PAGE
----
Hi all! Once again, due to transport problems which were a result of the recent "BIG FREEZE", I wasn't going anywhere this weekend! Therefore, yesterday and today, I decided to go out the back and take a few trains on a couple of runs around the garden. Though we did run trains in the snow, now that it has thawed I must admit it is much easier to run trains! For example, all of the outdoor points were frozen solid in the snow and could not be moved for love nor' money. Now they've thawed they work perfectly again...thank goodness! Today, unlike yesterday when we just took a few single runs around, I decided to use the railway to its full capacity (1 train in operation with 5 in sidings but available to move at any time). This utilises method of operation see's the outdoor loop, the outdoor spur and all of the inside sidings as well as the main running line for storage/opearation of trains. Its does however mean that 6 trains can be on the tracks with their loads made up at any one time. This means no pulling trains off the track to change coaches/wagons and it is also saves having to shift loco's out of the way (I like it...all I have to do is work the transformer, drink tea and sit near the heater!). The above image shows my Bullied light Pacific No34051 "Winston Churchill" (with 4 coach LNER Train, stored in the outdoor spur) as the visiting Merchant Navy Pacific "United States Lines" passes by with a freight to the terminus.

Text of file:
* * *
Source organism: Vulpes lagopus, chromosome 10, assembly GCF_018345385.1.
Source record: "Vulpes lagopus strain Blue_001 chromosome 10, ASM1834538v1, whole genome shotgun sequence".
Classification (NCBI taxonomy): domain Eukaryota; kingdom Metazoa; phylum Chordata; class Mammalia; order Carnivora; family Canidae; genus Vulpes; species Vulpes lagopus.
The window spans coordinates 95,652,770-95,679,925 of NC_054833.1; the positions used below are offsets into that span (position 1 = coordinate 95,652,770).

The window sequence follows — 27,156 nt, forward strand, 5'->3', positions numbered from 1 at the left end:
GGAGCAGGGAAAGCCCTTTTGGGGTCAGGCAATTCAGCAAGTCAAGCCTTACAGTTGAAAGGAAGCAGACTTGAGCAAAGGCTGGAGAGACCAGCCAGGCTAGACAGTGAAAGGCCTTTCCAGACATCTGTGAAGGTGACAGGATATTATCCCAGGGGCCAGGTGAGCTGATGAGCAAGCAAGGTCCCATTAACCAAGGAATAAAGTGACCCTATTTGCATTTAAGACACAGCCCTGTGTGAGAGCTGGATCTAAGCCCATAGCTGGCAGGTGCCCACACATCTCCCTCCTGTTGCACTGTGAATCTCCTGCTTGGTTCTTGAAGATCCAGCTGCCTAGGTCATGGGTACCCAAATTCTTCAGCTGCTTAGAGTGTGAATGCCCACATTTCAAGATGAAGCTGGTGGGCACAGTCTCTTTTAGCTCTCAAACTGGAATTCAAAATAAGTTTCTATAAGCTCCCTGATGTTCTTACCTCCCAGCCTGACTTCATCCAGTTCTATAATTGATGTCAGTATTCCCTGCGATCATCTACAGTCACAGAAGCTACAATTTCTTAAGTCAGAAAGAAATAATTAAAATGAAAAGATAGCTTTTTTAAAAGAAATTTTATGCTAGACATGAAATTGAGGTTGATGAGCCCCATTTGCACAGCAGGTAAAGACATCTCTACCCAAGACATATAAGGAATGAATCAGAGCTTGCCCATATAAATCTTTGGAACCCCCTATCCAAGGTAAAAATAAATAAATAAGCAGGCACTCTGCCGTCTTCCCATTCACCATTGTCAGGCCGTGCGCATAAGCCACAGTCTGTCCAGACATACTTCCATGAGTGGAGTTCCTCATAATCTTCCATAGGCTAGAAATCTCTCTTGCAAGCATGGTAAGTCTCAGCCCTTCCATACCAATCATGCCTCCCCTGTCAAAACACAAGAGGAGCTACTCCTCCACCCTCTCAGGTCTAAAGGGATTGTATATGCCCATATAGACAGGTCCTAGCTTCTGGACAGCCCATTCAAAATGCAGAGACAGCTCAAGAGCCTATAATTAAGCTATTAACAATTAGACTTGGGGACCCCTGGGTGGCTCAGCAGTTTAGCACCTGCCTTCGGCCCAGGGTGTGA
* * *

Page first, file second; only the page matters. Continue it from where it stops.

Typically, as alot of time is spent in the shed on these days (watching trains go round and operating the "Fiddle Yard"), no buildings are laid out so the track is just that...track! Above, Chilvers Passing Loop can be seen. When the buildings are out this area looks particularly busy with houses, Chilvers station, cars, signalling and is also illuminated by night(!) but today it looked a little bare. Two trains are seen crossing over here with 6600 ready to leave for a circuit to the shed and back. The line on the left is the one from Sutherland and, if trains continue then they arrived back in the shed via the bridge on the end of the straight. The other way, around 3/4 of a lap has to be done before trains arrive back into the shed. Below, the other end of the loop is seen. 45156 "Ayrshire Yeomanry", my much-loved Hornby Black 5, stands at the head of her 4-coach train, consisting of our 3-coach illuminated Pullman rake as well as our Autocoach (W197). To the left of the Black 5 is 6600's train on the "Up" line, consisting of our 4-coach LMS Composite rake and one of our BR Mk1's. The Black 5 would now layover here for around 25 minutes whilst other trains passed by on the "up line", before swapping over with "Winston Churchill"+the LNER rake later on...